Backup plan

GAINESVILLE, Fla. -- Florida running back Mike Gillislee had a career game against Bowling Green.

He's going to get the opportunity to have that kind of performance -- 148 yards and two touchdowns on 24 carries -- every week because he'll be the workhorse of the Gators' offense. That means little work for backups Mack Brown, Matt Jones, Omarius Hines and Chris Johnson even though there's still some concern about Gillislee's durability.

"I think he's the kind of back that's got the strength and stamina to do it," offensive coordinator Brent Pease said. "About 15-22 (carries), somewhere in there, is where they start to get a rhythm. He's going to get stronger as his numbers get up. That's where you see if they're still getting the hard yards where they're carrying people, getting to 3-, 4-, 5-yard gains and then eventually they're breaking one."

The 5-foot-11, 209-pound Gillislee has never had more than 58 carries in a single season, but he's nearly halfway there already after just one game. The senior from DeLand, Fla., was bothered the past two seasons by a chronic ankle sprain but made it through spring practice and August completely healthy and more than doubled his previous career high in carries (11) against Bowling Green. Brown, Jones, Hines and Johnson combined for 11 carries for 44 yards and one fumble. Muschamp said Brown, a redshirt sophomore, or Jones, a freshman from Seffner, Fla., needs to emerge as the clear No. 2 back in order to get more carries and take some of the load off Gillislee.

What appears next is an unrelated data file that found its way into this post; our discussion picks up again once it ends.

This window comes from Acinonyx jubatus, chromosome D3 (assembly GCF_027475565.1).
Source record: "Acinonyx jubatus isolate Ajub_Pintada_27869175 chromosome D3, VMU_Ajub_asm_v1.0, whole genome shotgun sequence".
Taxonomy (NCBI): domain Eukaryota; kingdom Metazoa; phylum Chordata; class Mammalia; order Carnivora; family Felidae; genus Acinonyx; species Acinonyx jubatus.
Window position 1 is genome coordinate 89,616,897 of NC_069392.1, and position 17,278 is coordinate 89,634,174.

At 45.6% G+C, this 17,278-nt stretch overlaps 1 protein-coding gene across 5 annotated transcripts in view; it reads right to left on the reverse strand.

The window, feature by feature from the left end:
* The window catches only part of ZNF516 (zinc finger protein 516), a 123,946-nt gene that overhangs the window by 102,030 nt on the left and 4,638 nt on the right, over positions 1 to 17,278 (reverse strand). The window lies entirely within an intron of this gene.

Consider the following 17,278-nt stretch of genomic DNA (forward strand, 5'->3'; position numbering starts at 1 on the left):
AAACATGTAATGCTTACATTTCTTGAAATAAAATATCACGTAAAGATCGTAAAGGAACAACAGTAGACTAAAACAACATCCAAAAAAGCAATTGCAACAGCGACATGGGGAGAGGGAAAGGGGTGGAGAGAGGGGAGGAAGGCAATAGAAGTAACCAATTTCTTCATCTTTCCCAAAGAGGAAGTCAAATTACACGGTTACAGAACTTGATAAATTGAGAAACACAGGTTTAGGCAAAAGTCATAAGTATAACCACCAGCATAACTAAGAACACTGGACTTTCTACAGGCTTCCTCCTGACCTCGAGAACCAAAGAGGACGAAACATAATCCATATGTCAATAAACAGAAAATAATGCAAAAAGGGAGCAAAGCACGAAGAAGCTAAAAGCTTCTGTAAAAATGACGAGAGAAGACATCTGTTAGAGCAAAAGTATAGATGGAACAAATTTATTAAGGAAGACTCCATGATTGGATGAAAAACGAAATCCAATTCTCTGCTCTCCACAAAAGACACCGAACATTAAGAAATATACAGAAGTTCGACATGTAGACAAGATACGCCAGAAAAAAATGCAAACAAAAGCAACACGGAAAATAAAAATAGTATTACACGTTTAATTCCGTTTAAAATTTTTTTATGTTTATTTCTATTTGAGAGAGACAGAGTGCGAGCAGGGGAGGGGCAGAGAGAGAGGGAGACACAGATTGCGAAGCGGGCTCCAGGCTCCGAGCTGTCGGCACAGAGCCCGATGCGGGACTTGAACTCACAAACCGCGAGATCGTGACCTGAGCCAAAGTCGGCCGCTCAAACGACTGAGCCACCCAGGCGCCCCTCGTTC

"Mack Brown ran the ball hard, and Matt Jones did a nice job," UF coach Will Muschamp said. "Omarius Hines did a nice job with some touches. Really, as we move forward, Matt and Mack need to separate themselves in some form or fashion to continue to get Gilly the touches we need for him to have in a game."

The 6-2, 226-pound Jones showed a little more potential to be the No. 2 back than the 5-11, 214-pound Brown did against the Falcons. Jones ran for 17 yards, including a nifty spin move, on his first career carry up the middle on a second-and-6 play in the second quarter. But later in the quarter he bounced a run outside on third-and-2 outside instead of pounding the ball up the middle. He was stopped for no gain and the Gators ended up punting.

"In that situation you've got understand the (yardage) sticks," Muschamp said. "You've got to understand the down and distance. It's not about hitting a home run on third-and-(2). It's about sticking your foot in the ground and getting north and south and getting the ball up in there."

Jones finished with 17 yards on three carries -- meaning he got stopped for no gain twice. Brown had four carries for 13 yards. Johnson didn't have a carry, while Hines had four carries for 14 yards and fumbled late in the third quarter. Together they averaged 4.0 yards per carry. Gillislee averaged 6.2 yards per carry, obviously helped by his 38-yard touchdown run in the second quarter and a 28-yard run in the fourth.

But that's an element Jones and Brown haven't yet shown: The ability to turn a short gain into a big one. They aren't as decisive as Gillislee, either. He's a one-cut runner who hits the hole quickly. On that third-and-2 that Jones failed to pick up, he hesitated and danced at the line of scrimmage instead of making a decision on where to run.

"Matt's a guy that's very intelligent," Muschamp said. "He'll learn as he moves forward."

The Gators need them both to so Gillislee doesn't have to have career days every week.